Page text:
Neire uses the crowd-sourced mapping to navigate to the locations where people had requested fresh drinking water and helps distribute this. She is also able to efficiently plan her route to include collecting the diesel fuel. The recipients of the water use the cancel resource request after they receive the drinking water. They have in the meantime logged their damaged water tanks on the crowd-sourced mapping function. After Neire has collected the diesel fuel, that offer is also removed, using the update resource offer function.

Neire now has enough diesel fuel to respond to several other requests for moving materials around Saua, including helping the road repair volunteers get their tools and materials to the nearest damaged location. She knows that she will still need more fuel, and has been keeping an eye on the resource match alert function, and discovers the offer of coconut oil for use as diesel substitute. She uses the Serval Mesh‘s MeshMS text messaging function to make arrangements to collect 300 Litres of coconut oil, enough to fuel her truck for the next couple of days. Because she is able to communicate with Boli, she knows when the coconut oil will be ready, and is able to help with other recovery activities beforehand. The crowd-source mapping function also lets her discover ahead of time the condition of the road, and allow sufficient time to get there, and to bring some repair materials and volunteers to stabilise the worst of the damage.

Neire arrives at Luania in the early evening, soon after Boli has her fuel ready. Neire uses the search for services function to find a place where she and her team can spend the night, before they continue helping their communities the next morning.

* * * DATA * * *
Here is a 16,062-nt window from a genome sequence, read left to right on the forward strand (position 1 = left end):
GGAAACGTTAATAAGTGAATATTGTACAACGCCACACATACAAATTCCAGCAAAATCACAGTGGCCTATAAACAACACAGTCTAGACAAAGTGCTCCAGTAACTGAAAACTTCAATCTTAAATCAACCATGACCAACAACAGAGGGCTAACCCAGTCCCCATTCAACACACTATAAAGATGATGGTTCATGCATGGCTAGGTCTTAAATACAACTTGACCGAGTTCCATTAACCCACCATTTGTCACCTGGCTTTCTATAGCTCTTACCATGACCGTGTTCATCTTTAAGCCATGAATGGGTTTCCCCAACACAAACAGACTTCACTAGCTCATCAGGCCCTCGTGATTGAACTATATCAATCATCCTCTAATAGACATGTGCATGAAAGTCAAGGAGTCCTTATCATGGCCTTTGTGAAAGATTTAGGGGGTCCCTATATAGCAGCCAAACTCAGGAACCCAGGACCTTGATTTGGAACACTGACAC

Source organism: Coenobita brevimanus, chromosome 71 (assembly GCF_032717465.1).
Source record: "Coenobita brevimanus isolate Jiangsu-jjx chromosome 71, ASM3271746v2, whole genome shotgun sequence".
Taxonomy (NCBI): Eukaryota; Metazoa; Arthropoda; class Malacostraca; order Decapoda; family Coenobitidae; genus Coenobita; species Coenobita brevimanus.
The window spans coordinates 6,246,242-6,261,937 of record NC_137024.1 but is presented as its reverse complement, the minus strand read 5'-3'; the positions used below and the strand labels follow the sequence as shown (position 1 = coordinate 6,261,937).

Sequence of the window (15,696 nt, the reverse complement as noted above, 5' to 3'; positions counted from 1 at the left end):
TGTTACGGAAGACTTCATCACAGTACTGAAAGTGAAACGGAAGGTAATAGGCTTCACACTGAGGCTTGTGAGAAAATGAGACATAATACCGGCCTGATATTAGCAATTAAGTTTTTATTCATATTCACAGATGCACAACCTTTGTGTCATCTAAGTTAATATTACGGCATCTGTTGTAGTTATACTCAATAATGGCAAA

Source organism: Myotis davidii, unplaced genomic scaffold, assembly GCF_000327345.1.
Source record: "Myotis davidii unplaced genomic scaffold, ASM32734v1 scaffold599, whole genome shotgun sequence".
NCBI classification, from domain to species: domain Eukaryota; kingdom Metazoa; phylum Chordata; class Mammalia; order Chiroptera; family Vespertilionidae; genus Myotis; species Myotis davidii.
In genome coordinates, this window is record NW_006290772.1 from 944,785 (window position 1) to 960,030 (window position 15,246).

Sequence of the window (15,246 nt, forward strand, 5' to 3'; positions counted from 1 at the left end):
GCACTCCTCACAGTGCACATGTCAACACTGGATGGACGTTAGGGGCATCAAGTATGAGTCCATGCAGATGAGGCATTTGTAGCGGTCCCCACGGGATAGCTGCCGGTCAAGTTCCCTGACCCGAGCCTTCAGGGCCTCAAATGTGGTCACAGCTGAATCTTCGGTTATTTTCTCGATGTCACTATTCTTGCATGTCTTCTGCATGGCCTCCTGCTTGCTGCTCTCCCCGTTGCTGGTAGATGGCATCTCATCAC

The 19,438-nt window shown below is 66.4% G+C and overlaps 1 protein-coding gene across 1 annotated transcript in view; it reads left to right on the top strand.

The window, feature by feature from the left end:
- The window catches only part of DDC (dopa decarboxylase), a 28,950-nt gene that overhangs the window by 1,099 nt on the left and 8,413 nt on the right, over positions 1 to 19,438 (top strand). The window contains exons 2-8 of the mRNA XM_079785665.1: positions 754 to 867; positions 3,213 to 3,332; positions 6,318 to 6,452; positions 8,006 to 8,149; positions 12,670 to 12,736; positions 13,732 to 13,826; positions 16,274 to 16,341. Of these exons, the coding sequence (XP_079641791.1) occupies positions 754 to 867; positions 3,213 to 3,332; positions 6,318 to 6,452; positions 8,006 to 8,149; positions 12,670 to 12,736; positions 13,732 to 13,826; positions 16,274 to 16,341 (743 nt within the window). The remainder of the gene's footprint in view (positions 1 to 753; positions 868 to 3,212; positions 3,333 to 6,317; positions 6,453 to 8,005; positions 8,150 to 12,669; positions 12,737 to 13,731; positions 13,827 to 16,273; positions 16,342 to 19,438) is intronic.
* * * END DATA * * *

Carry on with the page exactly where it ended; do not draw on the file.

2.8 Searching by low-literacy user

Not everyone on Taji has a high level of literacy. Yeco is an older man in Luania who lives on his own when his family travel to Kiatu for work. This is the case following the earthquake. His family have not been able to return from Kiatu yet, as a bridge has been damaged by the earthquake, making the road impassible. However, Yeco is able to exchange voice messages with his family sporadically, as people walk from Luania and Kiatu to opposite sides of the damaged bridge, allowing messages to be automatically exchanged via the Serval Mesh. Thus Yeco and his family know that one another are safe. However, Yeco’s kitchen has been damaged, and so he will require assistance finding nutritious food. Based on instructions from his family, he opens the crowd-sourced mapping function, and uses emojis attached to the service offers and resource offers to find someone nearby who is offering food. He sends them a voice message asking if they can bring him some food. They ask him in a voice message to use the share location function, which he does, thus enabling them to deliver him food until his family are able to return from Kiatu.

2.9 Searching by visually impaired user